7 Ways to Improve Email Communications For L&D Professionals

Follow these tips to improve email communications and help your message be heard by L&D stakeholders and decision makers.

Published on 4 December, 2017 | Last modified on 1 November, 2022
Lucy Benton

Written by Lucy Benton

If you have been in learning and development long enough, chances are you have felt that your effort has not been appreciated by the organization. For example, the management did not understand the value of learning initiatives or the stakeholders forgot about a long-term training project you were implementing.

One skill in which some L&D professionals lack is effective email communication plan. By excluding this plan from the learning communications strategy, they lose the opportunity to convey their plans and concepts to various stakeholders effectively in text.

So, we thought we should bring some tips on improving email communications for L&D professionals. Let’s learn how to write emails that get the results you need.

Improve email communications using these tips1. Make the Most of Your Signature

An email signature is often neglected, but it can be a great tool for improving communication with the recipients. For example, by including your title, additional contact information such as social media profiles, personal website, and phone number, you have a better chance to reach the person who you are trying to contact.

For example, the person can visit your social media profile and connect with you there. As the result, overall communication will become easier. To achieve this, try Free Email Signature Generator.

2. Keep the Text Simple and Organized

To convey your point efficiently, you need to keep the textual part concise. If the recipient sees a lot of text about, say, your proposal to launch a new learning initiative in the organization, he or she will not appreciate it.

Be as brief as possible and add bullet points and tables to present your thoughts because people love well-formatted information. Also, do not ask more than one question.

3. Use Subject Line Wisely

According to recent surveys, 33 percent of email recipients open email based on subject line alone. This means that the subject line can be a powerful tool for attracting the attention of the reader. Indeed, it is a preview of the email, so if it’s boring, the email must be boring as well. At least, that’s what the common wisdom says.

So, don’t underestimate the importance of email subject line and try to make it attractive to the viewer. For example, describe the benefits for the reader for opening it.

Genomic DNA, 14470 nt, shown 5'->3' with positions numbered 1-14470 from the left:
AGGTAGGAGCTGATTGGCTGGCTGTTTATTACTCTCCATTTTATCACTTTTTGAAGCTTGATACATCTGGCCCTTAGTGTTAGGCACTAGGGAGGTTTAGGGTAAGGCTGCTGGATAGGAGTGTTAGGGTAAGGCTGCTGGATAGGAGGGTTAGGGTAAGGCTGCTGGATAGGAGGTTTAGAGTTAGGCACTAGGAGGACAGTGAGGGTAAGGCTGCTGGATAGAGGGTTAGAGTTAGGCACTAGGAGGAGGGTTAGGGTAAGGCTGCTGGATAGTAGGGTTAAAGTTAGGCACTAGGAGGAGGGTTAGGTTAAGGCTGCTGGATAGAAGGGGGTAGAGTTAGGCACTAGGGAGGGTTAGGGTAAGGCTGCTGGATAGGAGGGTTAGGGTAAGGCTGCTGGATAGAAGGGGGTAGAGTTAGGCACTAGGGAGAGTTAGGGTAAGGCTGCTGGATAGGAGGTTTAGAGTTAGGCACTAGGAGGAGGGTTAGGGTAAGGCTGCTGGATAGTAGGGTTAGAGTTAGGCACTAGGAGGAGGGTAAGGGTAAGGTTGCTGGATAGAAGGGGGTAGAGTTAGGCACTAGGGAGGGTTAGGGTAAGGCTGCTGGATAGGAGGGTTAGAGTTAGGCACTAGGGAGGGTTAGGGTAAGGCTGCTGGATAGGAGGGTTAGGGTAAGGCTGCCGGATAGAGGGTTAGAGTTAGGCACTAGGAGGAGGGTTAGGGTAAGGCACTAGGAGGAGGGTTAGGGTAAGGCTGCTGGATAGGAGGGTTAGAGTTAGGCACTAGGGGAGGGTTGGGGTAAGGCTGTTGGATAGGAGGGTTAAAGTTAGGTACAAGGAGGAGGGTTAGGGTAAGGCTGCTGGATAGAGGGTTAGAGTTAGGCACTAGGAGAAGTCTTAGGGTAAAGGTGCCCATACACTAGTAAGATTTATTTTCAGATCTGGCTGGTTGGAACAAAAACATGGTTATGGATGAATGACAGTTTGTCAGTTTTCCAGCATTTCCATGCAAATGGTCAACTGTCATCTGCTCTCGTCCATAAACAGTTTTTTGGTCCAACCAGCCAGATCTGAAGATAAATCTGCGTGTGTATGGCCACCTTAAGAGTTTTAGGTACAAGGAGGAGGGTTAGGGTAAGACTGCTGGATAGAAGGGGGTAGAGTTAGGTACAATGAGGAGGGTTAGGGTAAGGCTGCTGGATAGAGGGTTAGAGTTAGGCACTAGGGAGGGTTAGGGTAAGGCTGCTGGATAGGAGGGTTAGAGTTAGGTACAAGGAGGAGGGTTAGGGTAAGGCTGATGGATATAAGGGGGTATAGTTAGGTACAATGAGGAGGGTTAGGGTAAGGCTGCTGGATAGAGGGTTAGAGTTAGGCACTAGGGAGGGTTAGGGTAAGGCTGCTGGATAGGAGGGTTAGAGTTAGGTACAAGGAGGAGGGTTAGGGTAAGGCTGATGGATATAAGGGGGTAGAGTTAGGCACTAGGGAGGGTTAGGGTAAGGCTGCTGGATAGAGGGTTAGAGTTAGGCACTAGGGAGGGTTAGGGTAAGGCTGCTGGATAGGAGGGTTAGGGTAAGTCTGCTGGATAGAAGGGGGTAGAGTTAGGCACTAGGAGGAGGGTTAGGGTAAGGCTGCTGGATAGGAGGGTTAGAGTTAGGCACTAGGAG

4. Don’t Over Communicate by Email

Some L&D professionals make a huge mistake by over-relying on email as a way of communication with important stakeholders in the organization. They forget that one of the biggest sources of stress in the office is the sheer volume of emails that must be read.

So, think twice before sending another email to the same person.

Make the most out of your email signature in your email signatures5. Use Appropriate Tone

Like any other professionals, L&D employees should be careful when expressing their feelings in an email. Electronic communication does not allow to see the other person’s vocal tone, body language, and facial expressions, which create an additional and unnecessary risk for misunderstanding.

Bad Example:


Need the report by 3 p.m. tomorrow or I’ll face the supervisor.

Good Example:

Hi Donald,

Thank you for your work on the program report. Could you please send your version over by 3 p.m. tomorrow? That’s my deadline.

Thank you!

6. Consider Timing

How can you rely on a person who puts off emails or forgets to send them is? Exactly, unreliable and irresponsible. That’s why it is a great idea to answer all emails the same day you received them.

Even if you cannot provide the answer, just let the sender know that you’re already doing your best to provide more accurate information. Or just acknowledge receiving the message and inform them about when they can expect the answer.

7. Don’t Forget to Proofread

Last but not least is the easiest mistake that can be very harmful. Before hitting the “Send” button, make sure that your message does not contain typos. Otherwise, you’ll look very bad.

Tools for Effective Email Management and Creation

  • Unroll.me – a free tool that can relieve your inbox from hundreds of useless emails and unsubscribe from all services you don’t read.
  • SaneBox – give this one a try if you’re looking to automate prioritizing each email in your inbox. Works with Yahoo and Gmail
  • Checker Plus – a Google Chrome extension created to allow the user to receive notifications, read, listen, to or delete Gmail messages without opening the inbox. Also, it’s great for managing multiple accounts.
  • Proessaywriting – a tool for creating and proofreading email texts that helps to create succinct messages and attractive subject lines.
  • Gmelius – organize emails to be sent at a specific time, use flexible email templates, attach private notes and monitor receipt and read status with this powerful email management tool.

Wrapping Up

Follow these tips to improve email communication and help your message be heard by stakeholders and decision makers.

About the author:  Lucy Benton is a marketing specialist, business consultant and helps people to turn their dreams into the profitable business.  Now she is writing for marketing and business resources. Also, Lucy has her own blog Pro Writing where you can check her latest publications.

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